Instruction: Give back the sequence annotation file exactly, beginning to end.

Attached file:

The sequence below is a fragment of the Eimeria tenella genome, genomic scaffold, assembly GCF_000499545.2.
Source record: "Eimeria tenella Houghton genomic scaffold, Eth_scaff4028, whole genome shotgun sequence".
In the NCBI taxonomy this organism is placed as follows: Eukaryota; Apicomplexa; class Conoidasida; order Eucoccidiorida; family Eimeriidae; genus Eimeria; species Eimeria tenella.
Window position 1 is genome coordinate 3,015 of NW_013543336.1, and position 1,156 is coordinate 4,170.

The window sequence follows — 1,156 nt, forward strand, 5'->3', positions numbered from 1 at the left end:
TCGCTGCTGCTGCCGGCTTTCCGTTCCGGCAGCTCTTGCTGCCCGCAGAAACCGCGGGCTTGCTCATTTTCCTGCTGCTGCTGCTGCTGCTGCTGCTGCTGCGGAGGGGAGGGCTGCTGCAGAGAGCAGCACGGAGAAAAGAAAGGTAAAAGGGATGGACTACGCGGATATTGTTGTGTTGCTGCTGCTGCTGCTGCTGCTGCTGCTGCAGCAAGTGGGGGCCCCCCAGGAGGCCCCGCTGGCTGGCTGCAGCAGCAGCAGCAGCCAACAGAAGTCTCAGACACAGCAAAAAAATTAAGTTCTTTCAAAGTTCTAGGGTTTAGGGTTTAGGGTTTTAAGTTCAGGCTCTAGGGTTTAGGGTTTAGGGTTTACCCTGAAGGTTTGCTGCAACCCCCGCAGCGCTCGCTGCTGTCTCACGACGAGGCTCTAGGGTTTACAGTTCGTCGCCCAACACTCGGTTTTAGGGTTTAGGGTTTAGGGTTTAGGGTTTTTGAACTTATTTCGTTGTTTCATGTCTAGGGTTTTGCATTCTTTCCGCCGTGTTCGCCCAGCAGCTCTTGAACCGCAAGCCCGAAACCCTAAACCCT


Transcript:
The sequence below is a fragment of the Eimeria tenella genome, genomic scaffold, assembly GCF_000499545.2.
Source record: "Eimeria tenella Houghton genomic scaffold, Eth_scaff4028, whole genome shotgun sequence".
In the NCBI taxonomy this organism is placed as follows: Eukaryota; Apicomplexa; class Conoidasida; order Eucoccidiorida; family Eimeriidae; genus Eimeria; species Eimeria tenella.
Window position 1 is genome coordinate 3,015 of NW_013543336.1, and position 1,156 is coordinate 4,170.

The window sequence follows — 1,156 nt, forward strand, 5'->3', positions numbered from 1 at the left end:
TCGCTGCTGCTGCCGGCTTTCCGTTCCGGCAGCTCTTGCTGCCCGCAGAAACCGCGGGCTTGCTCATTTTCCTGCTGCTGCTGCTGCTGCTGCTGCTGCTGCGGAGGGGAGGGCTGCTGCAGAGAGCAGCACGGAGAAAAGAAAGGTAAAAGGGATGGACTACGCGGATATTGTTGTGTTGCTGCTGCTGCTGCTGCTGCTGCTGCTGCAGCAAGTGGGGGCCCCCCAGGAGGCCCCGCTGGCTGGCTGCAGCAGCAGCAGCAGCCAACAGAAGTCTCAGACACAGCAAAAAAATTAAGTTCTTTCAAAGTTCTAGGGTTTAGGGTTTAGGGTTTTAAGTTCAGGCTCTAGGGTTTAGGGTTTAGGGTTTACCCTGAAGGTTTGCTGCAACCCCCGCAGCGCTCGCTGCTGTCTCACGACGAGGCTCTAGGGTTTACAGTTCGTCGCCCAACACTCGGTTTTAGGGTTTAGGGTTTAGGGTTTAGGGTTTTTGAACTTATTTCGTTGTTTCATGTCTAGGGTTTTGCATTCTTTCCGCCGTGTTCGCCCAGCAGCTCTTGAACCGCAAGCCCGAAACCCTAAACCCT